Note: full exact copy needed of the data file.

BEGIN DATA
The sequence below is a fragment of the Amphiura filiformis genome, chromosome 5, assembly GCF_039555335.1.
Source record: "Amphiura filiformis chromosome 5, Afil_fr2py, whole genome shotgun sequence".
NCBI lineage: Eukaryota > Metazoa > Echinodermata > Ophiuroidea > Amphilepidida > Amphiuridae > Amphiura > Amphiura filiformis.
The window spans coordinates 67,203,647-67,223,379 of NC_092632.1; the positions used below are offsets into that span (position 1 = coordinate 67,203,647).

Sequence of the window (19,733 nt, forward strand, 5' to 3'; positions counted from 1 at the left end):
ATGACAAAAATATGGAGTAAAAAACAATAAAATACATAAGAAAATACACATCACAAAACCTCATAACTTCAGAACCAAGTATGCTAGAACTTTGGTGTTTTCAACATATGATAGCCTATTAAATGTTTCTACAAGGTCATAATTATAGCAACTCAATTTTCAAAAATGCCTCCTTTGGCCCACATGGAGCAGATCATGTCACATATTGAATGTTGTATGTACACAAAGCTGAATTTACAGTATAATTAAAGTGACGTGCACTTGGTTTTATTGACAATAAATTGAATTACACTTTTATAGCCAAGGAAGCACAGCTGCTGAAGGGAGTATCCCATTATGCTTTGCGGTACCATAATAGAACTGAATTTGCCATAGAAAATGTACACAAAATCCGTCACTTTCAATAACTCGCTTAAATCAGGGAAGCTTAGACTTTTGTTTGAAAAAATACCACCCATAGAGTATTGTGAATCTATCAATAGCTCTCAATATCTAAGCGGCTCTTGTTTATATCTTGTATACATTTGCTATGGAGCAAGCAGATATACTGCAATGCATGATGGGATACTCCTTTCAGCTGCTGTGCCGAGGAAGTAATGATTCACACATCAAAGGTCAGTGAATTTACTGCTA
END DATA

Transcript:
The sequence below is a fragment of the Amphiura filiformis genome, chromosome 5, assembly GCF_039555335.1.
Source record: "Amphiura filiformis chromosome 5, Afil_fr2py, whole genome shotgun sequence".
NCBI lineage: Eukaryota > Metazoa > Echinodermata > Ophiuroidea > Amphilepidida > Amphiuridae > Amphiura > Amphiura filiformis.
The window spans coordinates 67,203,647-67,223,379 of NC_092632.1; the positions used below are offsets into that span (position 1 = coordinate 67,203,647).

Sequence of the window (19,733 nt, forward strand, 5' to 3'; positions counted from 1 at the left end):
ATGACAAAAATATGGAGTAAAAAACAATAAAATACATAAGAAAATACACATCACAAAACCTCATAACTTCAGAACCAAGTATGCTAGAACTTTGGTGTTTTCAACATATGATAGCCTATTAAATGTTTCTACAAGGTCATAATTATAGCAACTCAATTTTCAAAAATGCCTCCTTTGGCCCACATGGAGCAGATCATGTCACATATTGAATGTTGTATGTACACAAAGCTGAATTTACAGTATAATTAAAGTGACGTGCACTTGGTTTTATTGACAATAAATTGAATTACACTTTTATAGCCAAGGAAGCACAGCTGCTGAAGGGAGTATCCCATTATGCTTTGCGGTACCATAATAGAACTGAATTTGCCATAGAAAATGTACACAAAATCCGTCACTTTCAATAACTCGCTTAAATCAGGGAAGCTTAGACTTTTGTTTGAAAAAATACCACCCATAGAGTATTGTGAATCTATCAATAGCTCTCAATATCTAAGCGGCTCTTGTTTATATCTTGTATACATTTGCTATGGAGCAAGCAGATATACTGCAATGCATGATGGGATACTCCTTTCAGCTGCTGTGCCGAGGAAGTAATGATTCACACATCAAAGGTCAGTGAATTTACTGCTA